Sunday, November 18, 2007

Almost too busy for radio

I don't consider myself a particularly prolific blogger, but I do try to make time to get at least one entry in per week. (I don't count little things like an update for my Twitter ID, etc.) Lately, things have been really busy at work, so much so that I haven't been able to get on the air much (after working at the office, I've come home fairly late, eaten dinner, and wound up working from home for a few hours). In turn, that means that I haven't had much to blog about, since the bulk of what I blog about is at least inspired in some way by what I do when I'm on the air. No radio = no blogging. That's no good.

This weekend is the ARRL November SSB Sweepstakes contest, one of the major contests in North America. It's not one of my favorite contests, because I prefer to work DX either as just regular contacts or during contests, but since I had some time this weekend I thought that I'd give it a shot.

I learned a couple of things by playing in the contest, and re-learned one very important thing. I'll save that for last.

Being a small station, I know I'm not truly competitive and I don't really expect to win even a sectional award in such a major contest. That doesn't mean that I don't want to do as well as I can, but it also means that I'm willing to try some things that I might not ordinarily do to learn. If you will, I'm investing now for payoff later.

During these big contests, on which ever band is open the most, you'll hear wall-to-wall strong stations, who are busy working station after station (or "running stations", as it's called). These stations are usually multi-operator, high-power (often up to the legal limit of 1500W) with large antennas, and they can just run station after station for the duration of the contest. Since they've got an almost endless pool to work, they are typically going to pick off the strongest stations since they are the easiest to work. That makes it very hard for a guy like me.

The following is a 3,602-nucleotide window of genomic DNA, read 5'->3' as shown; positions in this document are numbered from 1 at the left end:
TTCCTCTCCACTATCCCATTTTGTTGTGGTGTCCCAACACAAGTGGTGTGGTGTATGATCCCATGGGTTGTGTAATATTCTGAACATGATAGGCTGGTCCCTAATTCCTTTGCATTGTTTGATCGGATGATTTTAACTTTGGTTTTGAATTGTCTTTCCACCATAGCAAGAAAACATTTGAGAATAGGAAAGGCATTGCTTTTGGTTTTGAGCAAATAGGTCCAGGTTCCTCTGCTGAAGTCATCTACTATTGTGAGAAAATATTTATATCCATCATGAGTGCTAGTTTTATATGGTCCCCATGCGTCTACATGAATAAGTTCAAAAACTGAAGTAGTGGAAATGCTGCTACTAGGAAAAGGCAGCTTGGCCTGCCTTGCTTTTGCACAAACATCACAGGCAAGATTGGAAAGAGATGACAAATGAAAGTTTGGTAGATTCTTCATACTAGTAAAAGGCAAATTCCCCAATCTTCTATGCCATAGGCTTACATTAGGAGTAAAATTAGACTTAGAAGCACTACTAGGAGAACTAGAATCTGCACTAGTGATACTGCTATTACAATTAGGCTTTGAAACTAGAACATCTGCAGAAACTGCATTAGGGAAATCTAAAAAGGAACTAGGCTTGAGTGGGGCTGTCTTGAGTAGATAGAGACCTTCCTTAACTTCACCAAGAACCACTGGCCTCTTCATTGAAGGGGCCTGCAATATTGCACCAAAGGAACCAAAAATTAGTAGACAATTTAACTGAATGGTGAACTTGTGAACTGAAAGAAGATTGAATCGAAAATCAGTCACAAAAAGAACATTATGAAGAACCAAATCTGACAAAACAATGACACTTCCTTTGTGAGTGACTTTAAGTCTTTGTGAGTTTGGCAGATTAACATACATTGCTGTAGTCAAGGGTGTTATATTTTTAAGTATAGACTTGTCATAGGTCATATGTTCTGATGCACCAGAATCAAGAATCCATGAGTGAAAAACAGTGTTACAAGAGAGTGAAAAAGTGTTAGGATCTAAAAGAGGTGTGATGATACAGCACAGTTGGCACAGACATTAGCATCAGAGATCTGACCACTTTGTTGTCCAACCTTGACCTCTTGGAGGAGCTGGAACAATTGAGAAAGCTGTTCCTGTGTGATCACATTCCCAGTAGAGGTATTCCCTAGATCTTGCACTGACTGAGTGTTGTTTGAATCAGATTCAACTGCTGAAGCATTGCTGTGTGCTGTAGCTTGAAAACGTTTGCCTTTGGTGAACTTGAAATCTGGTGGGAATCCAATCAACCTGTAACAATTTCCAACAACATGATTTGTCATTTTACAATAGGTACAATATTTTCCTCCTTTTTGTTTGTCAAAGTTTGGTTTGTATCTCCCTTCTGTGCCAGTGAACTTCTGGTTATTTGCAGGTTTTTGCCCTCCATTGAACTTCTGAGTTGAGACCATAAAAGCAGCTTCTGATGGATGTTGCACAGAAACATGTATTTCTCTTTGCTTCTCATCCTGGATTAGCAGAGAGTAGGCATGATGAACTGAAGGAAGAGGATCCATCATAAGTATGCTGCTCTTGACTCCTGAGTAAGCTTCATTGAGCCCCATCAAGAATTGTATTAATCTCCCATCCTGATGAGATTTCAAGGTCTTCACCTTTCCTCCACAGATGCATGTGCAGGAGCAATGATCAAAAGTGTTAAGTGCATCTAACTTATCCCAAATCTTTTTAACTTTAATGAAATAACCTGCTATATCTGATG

I decided to play around on different bands at different times of the day to see what might work for me. It turns out that 15 meters was open on Sunday afternoon, although signals would go from "loud and clear" to virtually non-existent for the same station sometimes in less than a minute. (This is what hams call QSB.) What I did was to stick it out on 15m for a while and try to catch stations on the "upswing". If I did the contact quickly, it usually worked surprisingly well. The really good news is that a lot of other stations were off on other bands (mostly 20 meters) which was a lot more stable. The guys on 15m were calling CQ without anybody answering, so as long as I could hear them reasonably well (i.e., I was at the QSB peak, not trough), I could get through easily. That made things a whole lot of fun. I'll definitely keep that in my bag of tricks for the future.

Another thing I learned was to get on 75 meters late at night. Sharon & I had gone out for dinner and got home late on Saturday night. We watched a little TV, and I came down to turn off the radio and computer, and decided to make a couple of contacts. It was about 12:30AM (EST) at this point, and I figured I'd just spend a few minutes then turn in. The big surprise for me was that I probably worked more stations faster starting at that point on 75 meters than I'd done all day (and probably faster that all day today as well. There were a lot of stations, but most of them weren't working anybody, just CQing, so usually it was one quick call from me and they were in the log. I wound up will well over 100 stations on 75m just from Saturday alone, and finally at about 2:30AM I decided to head up for bed. Another lesson learned: Go out, have a nice dinner, then, after midnight, have fun on 75m.

As I mentioned, I re-learned something too: Radio can be relaxing. I hadn't made a specific plan for this contest, but I figured that over the course of the 2 days (actually the contest runs for 30 hours, you can operate 24 maximum) I would operation maybe 4 hours. I wound up operating about 12 hours, mostly because I was having fun doing it. I know that I'm not going to win anything, and I really don't care about that. It was nice to forget about work and whatever other stresses I deal with and just "play radio".

No comments:

Post a Comment